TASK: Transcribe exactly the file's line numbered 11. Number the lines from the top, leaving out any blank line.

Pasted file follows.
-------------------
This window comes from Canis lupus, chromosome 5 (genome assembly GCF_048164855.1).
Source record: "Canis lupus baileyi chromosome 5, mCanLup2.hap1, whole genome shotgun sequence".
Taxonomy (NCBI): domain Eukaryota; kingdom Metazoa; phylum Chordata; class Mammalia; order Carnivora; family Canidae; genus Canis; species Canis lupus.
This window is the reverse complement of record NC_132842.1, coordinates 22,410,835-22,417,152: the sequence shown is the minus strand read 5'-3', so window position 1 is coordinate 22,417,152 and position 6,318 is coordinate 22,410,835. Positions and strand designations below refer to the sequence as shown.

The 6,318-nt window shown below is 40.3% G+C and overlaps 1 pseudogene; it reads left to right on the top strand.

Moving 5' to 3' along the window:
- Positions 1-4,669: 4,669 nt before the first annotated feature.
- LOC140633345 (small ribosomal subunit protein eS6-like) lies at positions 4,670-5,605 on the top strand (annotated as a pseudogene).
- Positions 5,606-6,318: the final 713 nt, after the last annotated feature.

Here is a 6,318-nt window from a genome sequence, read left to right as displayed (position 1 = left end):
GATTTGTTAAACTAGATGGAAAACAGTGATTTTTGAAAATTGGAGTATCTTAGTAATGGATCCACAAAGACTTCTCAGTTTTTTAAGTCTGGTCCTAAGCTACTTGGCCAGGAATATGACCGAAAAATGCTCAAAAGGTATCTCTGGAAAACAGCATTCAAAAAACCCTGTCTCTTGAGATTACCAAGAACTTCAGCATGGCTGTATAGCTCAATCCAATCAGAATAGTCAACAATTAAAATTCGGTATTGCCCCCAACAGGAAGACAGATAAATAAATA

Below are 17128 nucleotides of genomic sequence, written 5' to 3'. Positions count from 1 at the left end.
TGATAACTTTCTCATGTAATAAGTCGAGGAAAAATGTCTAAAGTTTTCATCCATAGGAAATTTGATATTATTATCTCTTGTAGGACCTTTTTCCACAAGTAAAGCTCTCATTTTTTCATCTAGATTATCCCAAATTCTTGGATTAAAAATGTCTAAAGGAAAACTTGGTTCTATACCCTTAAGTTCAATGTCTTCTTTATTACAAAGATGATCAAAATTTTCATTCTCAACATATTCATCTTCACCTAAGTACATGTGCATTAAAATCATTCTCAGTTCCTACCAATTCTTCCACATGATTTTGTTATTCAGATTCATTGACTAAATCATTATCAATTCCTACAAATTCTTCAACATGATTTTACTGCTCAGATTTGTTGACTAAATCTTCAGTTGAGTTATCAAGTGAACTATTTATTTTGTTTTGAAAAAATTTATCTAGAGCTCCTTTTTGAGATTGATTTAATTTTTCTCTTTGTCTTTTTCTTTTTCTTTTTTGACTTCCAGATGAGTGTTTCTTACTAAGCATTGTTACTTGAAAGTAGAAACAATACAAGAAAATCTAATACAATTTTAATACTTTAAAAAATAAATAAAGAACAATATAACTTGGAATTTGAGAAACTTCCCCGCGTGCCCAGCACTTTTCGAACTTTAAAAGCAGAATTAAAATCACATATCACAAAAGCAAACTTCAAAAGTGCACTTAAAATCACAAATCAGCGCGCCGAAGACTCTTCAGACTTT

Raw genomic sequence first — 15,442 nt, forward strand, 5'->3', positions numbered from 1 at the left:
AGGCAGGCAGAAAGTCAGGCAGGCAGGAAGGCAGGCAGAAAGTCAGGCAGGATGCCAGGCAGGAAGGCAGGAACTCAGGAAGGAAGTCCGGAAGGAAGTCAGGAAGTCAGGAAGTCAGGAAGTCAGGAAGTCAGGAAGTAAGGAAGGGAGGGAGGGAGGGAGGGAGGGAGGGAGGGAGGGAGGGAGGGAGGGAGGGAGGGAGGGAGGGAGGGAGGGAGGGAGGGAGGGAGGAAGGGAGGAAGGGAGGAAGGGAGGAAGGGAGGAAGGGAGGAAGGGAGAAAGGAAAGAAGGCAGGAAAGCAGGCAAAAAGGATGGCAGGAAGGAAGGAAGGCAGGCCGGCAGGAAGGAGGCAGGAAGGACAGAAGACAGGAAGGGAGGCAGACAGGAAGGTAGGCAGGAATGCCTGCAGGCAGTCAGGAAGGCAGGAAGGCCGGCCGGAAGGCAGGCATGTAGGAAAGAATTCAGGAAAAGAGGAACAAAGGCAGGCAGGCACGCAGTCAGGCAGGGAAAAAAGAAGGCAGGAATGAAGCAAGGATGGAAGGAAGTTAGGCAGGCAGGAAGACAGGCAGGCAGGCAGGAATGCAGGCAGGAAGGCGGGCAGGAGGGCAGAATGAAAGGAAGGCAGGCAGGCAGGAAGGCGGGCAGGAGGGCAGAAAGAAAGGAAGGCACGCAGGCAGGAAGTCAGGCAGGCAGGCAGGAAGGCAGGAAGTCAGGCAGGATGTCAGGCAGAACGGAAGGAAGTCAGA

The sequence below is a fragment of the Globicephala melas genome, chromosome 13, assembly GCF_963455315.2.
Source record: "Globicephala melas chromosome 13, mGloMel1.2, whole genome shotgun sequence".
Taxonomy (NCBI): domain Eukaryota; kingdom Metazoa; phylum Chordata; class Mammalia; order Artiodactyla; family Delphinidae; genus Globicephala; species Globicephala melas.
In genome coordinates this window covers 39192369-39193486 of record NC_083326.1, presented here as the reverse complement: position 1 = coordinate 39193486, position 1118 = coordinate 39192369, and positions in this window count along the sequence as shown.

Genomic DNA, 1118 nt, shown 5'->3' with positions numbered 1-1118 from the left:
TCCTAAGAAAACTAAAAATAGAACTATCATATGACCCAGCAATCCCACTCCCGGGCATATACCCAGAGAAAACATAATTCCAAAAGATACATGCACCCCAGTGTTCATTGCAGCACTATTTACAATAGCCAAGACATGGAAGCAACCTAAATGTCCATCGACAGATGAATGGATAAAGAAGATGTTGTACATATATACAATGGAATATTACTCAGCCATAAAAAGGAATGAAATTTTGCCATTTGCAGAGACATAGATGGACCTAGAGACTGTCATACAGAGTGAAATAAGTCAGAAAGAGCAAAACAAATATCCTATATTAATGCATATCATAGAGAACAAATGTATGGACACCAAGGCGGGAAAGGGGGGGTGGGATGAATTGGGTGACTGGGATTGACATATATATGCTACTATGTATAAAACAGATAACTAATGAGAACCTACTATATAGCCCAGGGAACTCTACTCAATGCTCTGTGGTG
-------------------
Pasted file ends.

GATTTGTTAAACTAGATGGAAAACAGTGATTTTTGAAAATTGGAGTATCTTAGTAATGGATCCACAAAGACTTCTCAGTTTTTTAAGTCTGGTCCTAAGCTACTTGGCCAGGAATATGACCGAAAAATGCTCAAAAGGTATCTCTGGAAAACAGCATTCAAAAAACCCTGTCTCTTGAGATTACCAAGAACTTCAGCATGGCTGTATAGCTCAATCCAATCAGAATAGTCAACAATTAAAATTCGGTATTGCCCCCAACAGGAAGACAGATAAATAAATA